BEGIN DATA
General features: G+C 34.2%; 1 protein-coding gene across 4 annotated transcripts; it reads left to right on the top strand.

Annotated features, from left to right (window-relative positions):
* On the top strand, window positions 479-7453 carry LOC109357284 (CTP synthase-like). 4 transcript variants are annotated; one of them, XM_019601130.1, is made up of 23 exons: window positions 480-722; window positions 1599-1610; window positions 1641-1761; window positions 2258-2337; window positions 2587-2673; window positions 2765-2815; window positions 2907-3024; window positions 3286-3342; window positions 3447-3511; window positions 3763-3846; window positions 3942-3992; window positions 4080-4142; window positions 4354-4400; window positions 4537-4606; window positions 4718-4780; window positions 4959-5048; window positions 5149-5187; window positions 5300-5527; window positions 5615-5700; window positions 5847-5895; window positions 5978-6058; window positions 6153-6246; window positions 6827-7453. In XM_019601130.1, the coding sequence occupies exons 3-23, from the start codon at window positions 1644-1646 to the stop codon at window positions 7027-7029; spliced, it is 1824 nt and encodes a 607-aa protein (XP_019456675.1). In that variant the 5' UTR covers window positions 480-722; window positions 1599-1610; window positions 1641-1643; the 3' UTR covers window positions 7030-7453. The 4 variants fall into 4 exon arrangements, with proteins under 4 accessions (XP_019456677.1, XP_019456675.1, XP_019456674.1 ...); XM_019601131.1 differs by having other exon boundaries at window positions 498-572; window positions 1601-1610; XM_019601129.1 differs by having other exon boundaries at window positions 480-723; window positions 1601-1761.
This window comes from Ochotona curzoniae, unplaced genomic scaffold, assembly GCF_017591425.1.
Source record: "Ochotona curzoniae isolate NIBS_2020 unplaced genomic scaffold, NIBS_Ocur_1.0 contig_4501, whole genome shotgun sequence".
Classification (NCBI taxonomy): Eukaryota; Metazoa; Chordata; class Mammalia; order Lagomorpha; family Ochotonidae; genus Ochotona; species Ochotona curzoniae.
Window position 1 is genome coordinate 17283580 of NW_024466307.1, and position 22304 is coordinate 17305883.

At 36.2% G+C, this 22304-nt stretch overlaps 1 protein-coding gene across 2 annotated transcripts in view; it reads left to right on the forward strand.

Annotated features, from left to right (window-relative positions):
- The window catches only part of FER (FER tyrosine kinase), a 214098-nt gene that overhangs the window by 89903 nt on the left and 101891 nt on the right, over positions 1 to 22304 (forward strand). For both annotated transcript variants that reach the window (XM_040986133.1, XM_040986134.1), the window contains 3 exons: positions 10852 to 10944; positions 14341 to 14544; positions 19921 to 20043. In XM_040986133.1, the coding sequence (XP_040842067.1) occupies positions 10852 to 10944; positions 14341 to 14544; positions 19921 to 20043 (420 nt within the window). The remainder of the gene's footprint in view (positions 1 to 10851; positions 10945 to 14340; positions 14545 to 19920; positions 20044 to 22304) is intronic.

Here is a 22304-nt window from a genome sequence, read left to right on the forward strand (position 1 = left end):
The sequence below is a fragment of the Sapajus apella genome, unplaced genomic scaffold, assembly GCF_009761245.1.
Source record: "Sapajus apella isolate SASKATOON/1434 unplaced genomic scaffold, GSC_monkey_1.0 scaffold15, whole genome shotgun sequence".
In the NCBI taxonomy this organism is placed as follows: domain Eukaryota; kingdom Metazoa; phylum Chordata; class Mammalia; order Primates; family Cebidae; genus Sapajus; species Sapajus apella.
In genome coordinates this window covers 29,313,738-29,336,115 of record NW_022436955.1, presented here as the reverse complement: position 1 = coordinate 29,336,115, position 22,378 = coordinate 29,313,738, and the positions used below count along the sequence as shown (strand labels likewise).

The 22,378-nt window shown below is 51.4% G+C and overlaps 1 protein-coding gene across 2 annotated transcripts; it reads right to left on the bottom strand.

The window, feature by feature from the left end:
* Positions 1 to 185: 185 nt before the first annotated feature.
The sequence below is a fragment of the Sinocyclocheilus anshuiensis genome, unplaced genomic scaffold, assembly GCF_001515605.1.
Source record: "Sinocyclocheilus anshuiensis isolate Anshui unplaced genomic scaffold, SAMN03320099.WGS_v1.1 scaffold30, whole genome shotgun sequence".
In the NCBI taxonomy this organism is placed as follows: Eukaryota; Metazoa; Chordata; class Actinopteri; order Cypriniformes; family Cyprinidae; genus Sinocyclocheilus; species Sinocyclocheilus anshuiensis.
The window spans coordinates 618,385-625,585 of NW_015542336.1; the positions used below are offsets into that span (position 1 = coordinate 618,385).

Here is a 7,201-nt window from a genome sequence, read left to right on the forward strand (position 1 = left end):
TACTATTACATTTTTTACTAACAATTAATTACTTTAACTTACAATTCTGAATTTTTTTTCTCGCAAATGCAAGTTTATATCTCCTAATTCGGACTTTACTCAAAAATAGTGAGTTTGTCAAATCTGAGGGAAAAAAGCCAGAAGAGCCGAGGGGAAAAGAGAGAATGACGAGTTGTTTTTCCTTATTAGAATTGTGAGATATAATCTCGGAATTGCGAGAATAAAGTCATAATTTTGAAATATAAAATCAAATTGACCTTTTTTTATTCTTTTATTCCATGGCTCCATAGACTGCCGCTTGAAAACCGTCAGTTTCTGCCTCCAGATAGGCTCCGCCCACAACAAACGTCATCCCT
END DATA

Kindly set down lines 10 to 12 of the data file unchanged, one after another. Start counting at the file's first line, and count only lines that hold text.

- The window catches only part of FER (FER tyrosine kinase), a 214098-nt gene that overhangs the window by 89903 nt on the left and 101891 nt on the right, over positions 1 to 22304 (forward strand). For both annotated transcript variants that reach the window (XM_040986133.1, XM_040986134.1), the window contains 3 exons: positions 10852 to 10944; positions 14341 to 14544; positions 19921 to 20043. In XM_040986133.1, the coding sequence (XP_040842067.1) occupies positions 10852 to 10944; positions 14341 to 14544; positions 19921 to 20043 (420 nt within the window). The remainder of the gene's footprint in view (positions 1 to 10851; positions 10945 to 14340; positions 14545 to 19920; positions 20044 to 22304) is intronic.

Here is a 22304-nt window from a genome sequence, read left to right on the forward strand (position 1 = left end):
The sequence below is a fragment of the Sapajus apella genome, unplaced genomic scaffold, assembly GCF_009761245.1.